Railfanning and Sexism

(clipart from http://clipart-library.com/free/female-symbol-transparent.html over my image)

I’m on a few social networks. On Facebook I’m there for friends and family and trains, and on Instagram I’m mostly there just for trains.

Over the past few months, I’ve heard of a lot of “men” being pigs toward female railfans.

We need to be better than that.

Gender and Railfanning

It’s no secret that most railfans are male. It’s “always” been that way, as far as I can see, but it doesn’t have to stay that way.

Looking through old issues of “Railroad” magazine that my father had, I see how sexist they were. It was quite common to see photos of pretty women posing with locomotives – more dressed than, say, tool calendars, but still pretty sexist.

Rattle off a list of well known train photographers and see if you spot any women. Link, Steinheimer, McDonnell, Plowden, Morant, Beebe, Clegg, Heckman, Lamb, Stuckey, Shaughnessy. All men. Look at the staff and writers at Trains (one woman) or Railfan and Railroad (all men).

There were and are plenty of female photographers, but not in the railroad field. Why is that?

I think there are several reasons for that, including many historical reasons why women didn’t (or more accurately, couldn’t) participate in many fields. I believe today there are far fewer barriers for female railway photographers, but I think at least one big one remains – sexism.

I’ve observed that any time a woman takes an interest in railway photography, she ends up getting unwanted advances from men.

I’ll give two examples. I am not going to identify the women involved, as I don’t want to bring any more unwanted attention to them.


“One” shared a lot of train photos and some personal photos on Instagram. She’s very talented and seems to be especially interested in steam. She posted a few times in her Instagram stories about being propositioned via direct message (DM, a private message in Instagram) and asking people to quit it.

When that didn’t work, One gave her account a more gender neutral name. It hasn’t helped.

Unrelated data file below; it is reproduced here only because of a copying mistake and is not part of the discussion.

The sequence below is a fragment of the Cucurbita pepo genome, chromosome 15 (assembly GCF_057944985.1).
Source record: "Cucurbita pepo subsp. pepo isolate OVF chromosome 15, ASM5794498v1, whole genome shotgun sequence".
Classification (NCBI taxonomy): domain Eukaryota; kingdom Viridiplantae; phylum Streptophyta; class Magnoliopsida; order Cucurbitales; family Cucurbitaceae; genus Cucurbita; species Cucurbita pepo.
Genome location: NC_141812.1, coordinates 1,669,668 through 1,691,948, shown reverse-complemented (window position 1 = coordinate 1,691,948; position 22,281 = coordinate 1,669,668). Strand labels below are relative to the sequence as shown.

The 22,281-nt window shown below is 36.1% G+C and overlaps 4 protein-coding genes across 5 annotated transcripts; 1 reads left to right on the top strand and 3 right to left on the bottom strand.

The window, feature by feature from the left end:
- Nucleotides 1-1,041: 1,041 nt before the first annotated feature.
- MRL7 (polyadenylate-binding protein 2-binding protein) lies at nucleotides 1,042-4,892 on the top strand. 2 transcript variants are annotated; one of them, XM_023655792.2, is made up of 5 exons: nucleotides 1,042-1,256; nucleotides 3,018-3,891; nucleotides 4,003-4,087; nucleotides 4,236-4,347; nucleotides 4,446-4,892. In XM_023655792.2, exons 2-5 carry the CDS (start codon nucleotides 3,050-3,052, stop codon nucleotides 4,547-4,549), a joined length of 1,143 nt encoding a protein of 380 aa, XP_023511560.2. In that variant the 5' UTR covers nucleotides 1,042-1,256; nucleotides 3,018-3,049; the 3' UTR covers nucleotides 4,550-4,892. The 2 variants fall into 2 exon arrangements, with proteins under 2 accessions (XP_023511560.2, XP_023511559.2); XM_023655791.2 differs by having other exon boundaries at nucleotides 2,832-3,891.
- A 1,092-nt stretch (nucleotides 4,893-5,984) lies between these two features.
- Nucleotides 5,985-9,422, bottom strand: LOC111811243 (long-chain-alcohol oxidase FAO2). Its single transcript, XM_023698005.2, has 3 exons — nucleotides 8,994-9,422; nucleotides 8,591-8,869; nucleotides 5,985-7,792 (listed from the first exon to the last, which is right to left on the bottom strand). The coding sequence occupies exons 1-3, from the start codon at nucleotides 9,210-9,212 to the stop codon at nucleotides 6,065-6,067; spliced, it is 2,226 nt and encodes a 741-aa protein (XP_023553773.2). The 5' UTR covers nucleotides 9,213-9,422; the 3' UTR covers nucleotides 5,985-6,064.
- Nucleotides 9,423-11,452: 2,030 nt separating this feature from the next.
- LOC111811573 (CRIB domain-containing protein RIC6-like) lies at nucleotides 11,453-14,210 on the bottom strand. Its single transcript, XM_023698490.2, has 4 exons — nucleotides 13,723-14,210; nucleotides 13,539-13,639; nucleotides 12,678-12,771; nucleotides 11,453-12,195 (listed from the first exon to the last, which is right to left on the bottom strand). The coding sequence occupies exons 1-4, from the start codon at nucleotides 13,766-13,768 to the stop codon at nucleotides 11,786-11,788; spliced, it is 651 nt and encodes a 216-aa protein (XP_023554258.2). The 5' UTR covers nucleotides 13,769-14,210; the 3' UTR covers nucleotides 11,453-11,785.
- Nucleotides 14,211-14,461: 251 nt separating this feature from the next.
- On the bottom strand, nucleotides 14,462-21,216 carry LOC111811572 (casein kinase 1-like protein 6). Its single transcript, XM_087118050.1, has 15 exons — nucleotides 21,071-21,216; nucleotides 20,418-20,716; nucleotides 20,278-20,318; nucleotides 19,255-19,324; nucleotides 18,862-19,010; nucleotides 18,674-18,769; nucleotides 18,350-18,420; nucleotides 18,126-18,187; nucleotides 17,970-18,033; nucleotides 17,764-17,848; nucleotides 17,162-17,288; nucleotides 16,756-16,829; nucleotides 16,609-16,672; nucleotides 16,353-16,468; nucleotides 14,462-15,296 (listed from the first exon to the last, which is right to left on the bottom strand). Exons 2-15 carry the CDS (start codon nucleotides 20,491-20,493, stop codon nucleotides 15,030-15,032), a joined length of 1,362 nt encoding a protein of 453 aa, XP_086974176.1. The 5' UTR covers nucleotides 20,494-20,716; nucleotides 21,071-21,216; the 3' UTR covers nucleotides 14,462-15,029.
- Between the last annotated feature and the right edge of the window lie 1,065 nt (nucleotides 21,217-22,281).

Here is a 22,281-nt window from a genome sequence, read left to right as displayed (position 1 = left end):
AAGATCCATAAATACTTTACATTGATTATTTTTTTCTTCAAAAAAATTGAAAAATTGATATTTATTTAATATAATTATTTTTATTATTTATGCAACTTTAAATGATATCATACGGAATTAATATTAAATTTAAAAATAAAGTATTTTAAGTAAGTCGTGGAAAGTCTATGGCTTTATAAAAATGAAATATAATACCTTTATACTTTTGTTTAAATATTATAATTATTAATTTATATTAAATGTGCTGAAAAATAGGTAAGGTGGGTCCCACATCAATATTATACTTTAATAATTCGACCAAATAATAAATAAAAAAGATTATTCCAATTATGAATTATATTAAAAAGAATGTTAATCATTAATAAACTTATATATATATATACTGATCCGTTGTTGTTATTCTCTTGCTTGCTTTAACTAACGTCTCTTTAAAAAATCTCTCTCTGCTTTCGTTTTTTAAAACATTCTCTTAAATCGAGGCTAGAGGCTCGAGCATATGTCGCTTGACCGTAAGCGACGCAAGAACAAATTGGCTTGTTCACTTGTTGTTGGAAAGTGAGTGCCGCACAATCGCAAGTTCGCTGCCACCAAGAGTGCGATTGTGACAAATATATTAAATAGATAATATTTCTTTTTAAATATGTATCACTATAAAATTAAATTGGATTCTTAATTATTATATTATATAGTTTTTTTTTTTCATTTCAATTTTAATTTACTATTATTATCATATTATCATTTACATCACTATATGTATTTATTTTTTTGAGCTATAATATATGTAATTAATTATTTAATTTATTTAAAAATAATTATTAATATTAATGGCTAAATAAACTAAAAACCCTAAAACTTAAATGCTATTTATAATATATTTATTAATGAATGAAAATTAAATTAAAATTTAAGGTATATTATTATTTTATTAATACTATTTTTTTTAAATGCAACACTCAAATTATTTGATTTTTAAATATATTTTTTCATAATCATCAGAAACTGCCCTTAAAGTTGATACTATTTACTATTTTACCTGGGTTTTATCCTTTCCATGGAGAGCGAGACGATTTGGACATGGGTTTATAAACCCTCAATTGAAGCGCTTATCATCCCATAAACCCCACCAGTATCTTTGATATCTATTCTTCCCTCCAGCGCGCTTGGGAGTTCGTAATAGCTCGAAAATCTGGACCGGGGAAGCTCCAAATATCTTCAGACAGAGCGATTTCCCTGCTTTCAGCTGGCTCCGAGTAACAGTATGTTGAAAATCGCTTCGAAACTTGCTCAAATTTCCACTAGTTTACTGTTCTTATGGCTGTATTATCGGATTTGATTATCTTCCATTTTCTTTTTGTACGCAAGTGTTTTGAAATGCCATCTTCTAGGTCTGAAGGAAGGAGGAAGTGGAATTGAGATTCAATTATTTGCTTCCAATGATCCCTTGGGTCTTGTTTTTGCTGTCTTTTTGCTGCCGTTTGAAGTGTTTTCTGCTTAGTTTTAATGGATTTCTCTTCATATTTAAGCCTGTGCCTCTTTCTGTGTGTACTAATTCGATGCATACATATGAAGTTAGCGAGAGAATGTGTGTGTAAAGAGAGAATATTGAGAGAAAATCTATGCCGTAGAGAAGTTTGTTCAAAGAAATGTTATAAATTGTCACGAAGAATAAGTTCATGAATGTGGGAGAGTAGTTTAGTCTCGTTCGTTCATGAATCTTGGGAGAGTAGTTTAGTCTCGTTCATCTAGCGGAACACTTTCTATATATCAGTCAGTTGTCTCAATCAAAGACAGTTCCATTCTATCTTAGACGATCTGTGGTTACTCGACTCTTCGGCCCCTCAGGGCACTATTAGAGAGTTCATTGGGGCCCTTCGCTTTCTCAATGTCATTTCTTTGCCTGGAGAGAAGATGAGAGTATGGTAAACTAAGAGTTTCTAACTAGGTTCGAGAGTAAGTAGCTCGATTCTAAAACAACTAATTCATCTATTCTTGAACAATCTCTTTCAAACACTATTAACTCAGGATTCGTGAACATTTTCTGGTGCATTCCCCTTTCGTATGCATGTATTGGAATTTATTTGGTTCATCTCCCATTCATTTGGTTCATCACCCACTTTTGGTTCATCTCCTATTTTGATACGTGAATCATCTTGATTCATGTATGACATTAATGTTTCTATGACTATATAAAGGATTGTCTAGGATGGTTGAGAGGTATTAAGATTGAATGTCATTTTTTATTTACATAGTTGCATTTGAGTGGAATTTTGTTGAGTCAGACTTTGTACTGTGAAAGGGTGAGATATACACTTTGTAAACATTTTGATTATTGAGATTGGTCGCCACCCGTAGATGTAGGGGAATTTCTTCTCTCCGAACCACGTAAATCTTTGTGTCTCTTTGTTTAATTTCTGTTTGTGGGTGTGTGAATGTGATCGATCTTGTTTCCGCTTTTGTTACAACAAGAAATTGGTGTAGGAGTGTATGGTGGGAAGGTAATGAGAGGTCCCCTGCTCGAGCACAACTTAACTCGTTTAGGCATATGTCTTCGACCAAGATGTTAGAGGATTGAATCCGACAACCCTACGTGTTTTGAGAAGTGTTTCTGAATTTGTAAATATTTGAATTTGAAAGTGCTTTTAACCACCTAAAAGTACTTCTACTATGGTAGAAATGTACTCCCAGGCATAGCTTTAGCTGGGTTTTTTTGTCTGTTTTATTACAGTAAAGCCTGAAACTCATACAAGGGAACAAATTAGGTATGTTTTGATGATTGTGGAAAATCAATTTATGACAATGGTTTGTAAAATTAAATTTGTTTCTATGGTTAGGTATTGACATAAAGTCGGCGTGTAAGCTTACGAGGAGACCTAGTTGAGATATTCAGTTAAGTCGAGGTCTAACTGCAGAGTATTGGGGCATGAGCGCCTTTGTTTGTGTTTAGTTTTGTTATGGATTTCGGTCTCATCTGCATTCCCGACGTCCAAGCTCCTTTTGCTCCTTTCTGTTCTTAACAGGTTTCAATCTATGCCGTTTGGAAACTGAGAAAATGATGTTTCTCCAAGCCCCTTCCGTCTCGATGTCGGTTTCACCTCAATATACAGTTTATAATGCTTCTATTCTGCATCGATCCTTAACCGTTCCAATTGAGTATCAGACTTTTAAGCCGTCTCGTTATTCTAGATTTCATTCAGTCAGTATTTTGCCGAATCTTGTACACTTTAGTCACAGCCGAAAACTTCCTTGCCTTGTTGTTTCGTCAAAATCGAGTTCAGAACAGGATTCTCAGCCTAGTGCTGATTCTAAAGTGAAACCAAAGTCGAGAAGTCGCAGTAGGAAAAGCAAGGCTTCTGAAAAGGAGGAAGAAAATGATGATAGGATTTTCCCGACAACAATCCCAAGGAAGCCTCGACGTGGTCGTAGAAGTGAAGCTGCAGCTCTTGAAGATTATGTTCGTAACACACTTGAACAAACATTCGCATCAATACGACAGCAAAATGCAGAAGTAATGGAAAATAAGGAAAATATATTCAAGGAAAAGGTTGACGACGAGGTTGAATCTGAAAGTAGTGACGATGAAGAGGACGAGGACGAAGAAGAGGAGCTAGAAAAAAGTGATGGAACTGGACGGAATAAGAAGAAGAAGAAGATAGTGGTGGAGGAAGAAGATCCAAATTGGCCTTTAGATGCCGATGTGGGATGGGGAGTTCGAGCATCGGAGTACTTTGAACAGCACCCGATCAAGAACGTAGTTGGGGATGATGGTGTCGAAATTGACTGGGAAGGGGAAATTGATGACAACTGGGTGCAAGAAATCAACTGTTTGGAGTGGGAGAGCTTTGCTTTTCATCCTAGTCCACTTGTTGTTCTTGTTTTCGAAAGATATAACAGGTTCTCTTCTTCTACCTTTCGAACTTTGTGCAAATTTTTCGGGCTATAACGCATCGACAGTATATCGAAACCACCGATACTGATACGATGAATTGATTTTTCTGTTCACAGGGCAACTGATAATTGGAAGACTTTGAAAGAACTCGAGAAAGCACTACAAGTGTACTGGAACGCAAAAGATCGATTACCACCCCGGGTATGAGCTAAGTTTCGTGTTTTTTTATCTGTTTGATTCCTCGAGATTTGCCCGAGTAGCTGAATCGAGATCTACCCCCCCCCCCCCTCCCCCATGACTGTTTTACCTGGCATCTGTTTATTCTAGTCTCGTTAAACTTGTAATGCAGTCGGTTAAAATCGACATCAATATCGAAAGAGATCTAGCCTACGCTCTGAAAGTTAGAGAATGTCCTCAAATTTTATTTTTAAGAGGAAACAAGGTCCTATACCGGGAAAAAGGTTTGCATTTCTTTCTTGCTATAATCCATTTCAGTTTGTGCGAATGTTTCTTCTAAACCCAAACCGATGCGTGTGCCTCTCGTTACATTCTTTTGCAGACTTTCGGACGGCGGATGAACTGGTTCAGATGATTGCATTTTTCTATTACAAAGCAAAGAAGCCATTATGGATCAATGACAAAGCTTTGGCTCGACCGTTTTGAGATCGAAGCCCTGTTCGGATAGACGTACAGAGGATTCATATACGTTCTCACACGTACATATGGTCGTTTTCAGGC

I believe she took a break from posting for a while, but is back, and again she is getting creepy DMs. She posted about it this week.


“Two” lives in Europe and frequently posts photos of passenger trains she has seen and been on. She typically posts several photos at once, including one selfie each time. I love seeing those European trains.

This week she posted a request to her Instagram story. I had to translate it, but it basically said, “I just like to share train photos. I don’t want your sexual advances and I’m not going to send naked pictures.”

Just Quit It

My plea to railfans everywhere: when you meet a female railfan online or in person, can you just see them as a railfan? A kindred spirit who shares the same hobby?

I’d like to say that it’s boys who are doing this, but I can tell you that I know some pretty sexist railfans who are old enough to know better.

Women deserve to be treated as equals in any hobby they choose.

3 thoughts on “Railfanning and Sexism”

  1. Good comments Steve.

    No doubt the maturity level of those guys is no higher than their hips… All can do better.

    I remember when the first woman was employed by CP Transport mechanical shop in Vancouver back in my Drake Street days. (They shared half the roundhouse with us). It was a big deal and made the papers. She got along just fine with everybody on the job, mutual respect. Lots of women have since worked in Mechanical on the rail side and they fit right in, and in fact they made the guys become less whiny for the most part.


  2. Well said. Sad that you have to say it, but I’m also not so naive to think this sort of troglodyte behaviour doesn’t happen. So much in this world would be better if people just treated others as equals.


Leave a Comment